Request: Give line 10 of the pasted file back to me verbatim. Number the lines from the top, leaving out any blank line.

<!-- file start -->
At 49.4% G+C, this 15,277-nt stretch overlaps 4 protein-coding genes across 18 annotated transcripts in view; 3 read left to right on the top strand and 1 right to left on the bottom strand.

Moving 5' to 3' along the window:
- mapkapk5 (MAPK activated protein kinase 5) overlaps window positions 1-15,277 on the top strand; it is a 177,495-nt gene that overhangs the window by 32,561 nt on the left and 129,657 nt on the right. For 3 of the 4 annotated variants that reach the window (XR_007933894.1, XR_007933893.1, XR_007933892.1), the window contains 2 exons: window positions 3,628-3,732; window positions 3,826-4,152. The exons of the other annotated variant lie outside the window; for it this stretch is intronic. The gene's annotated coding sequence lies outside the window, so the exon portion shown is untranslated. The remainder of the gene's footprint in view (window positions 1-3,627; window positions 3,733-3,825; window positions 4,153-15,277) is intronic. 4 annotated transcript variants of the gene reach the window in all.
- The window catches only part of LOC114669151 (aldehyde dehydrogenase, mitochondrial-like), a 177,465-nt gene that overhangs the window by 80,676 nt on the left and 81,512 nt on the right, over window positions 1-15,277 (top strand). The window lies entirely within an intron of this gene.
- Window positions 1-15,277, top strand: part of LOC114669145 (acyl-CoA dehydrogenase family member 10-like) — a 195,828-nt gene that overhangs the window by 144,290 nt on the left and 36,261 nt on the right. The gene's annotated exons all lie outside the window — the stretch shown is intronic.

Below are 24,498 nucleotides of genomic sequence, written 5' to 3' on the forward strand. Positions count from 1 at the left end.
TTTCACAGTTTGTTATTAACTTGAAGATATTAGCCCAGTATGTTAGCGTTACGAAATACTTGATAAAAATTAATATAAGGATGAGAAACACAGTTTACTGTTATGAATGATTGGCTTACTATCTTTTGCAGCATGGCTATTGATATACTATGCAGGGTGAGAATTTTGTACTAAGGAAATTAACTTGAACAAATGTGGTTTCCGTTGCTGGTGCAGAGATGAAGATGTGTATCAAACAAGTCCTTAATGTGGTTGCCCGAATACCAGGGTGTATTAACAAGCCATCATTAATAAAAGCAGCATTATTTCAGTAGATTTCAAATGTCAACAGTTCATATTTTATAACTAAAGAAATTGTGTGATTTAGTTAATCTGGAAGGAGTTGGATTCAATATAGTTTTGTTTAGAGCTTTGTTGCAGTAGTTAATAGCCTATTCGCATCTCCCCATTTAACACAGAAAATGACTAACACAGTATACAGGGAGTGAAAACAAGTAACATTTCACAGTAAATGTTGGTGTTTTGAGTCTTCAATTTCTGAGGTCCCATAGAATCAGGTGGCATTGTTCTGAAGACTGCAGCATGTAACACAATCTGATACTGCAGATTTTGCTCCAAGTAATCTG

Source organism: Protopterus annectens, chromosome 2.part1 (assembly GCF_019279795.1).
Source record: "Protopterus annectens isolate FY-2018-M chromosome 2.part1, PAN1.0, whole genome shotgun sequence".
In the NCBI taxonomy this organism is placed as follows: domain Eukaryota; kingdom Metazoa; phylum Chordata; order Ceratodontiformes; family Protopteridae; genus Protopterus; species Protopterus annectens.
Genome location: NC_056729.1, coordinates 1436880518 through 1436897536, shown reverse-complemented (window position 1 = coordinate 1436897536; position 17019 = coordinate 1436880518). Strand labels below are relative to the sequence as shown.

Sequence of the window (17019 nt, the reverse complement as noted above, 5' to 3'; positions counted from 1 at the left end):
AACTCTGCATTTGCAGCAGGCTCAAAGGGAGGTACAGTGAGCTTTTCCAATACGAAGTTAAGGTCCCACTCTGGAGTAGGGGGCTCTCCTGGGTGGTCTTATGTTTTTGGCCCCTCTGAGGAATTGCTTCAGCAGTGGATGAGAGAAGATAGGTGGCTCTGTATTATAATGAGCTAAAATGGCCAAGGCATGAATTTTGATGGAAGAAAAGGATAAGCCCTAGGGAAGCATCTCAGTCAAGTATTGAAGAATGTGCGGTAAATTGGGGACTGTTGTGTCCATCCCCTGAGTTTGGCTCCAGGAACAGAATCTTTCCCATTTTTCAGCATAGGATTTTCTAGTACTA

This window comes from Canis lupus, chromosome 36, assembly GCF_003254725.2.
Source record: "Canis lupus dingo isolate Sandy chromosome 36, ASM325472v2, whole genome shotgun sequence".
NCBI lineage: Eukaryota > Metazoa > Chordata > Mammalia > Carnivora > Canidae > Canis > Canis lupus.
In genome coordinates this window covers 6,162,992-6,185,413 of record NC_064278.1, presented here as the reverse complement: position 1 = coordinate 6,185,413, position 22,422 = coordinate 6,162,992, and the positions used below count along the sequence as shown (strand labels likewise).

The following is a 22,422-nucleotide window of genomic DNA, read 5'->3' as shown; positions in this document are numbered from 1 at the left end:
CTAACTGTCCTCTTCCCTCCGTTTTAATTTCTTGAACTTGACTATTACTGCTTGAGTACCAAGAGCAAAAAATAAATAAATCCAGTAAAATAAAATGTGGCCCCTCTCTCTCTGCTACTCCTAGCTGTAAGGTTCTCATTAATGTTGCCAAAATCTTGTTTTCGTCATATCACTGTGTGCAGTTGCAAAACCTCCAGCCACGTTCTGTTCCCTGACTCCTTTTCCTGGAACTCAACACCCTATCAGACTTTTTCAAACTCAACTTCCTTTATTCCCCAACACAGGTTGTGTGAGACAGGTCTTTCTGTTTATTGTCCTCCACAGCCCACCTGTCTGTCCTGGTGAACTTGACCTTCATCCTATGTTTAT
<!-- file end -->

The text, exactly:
In the NCBI taxonomy this organism is placed as follows: domain Eukaryota; kingdom Metazoa; phylum Chordata; order Ceratodontiformes; family Protopteridae; genus Protopterus; species Protopterus annectens.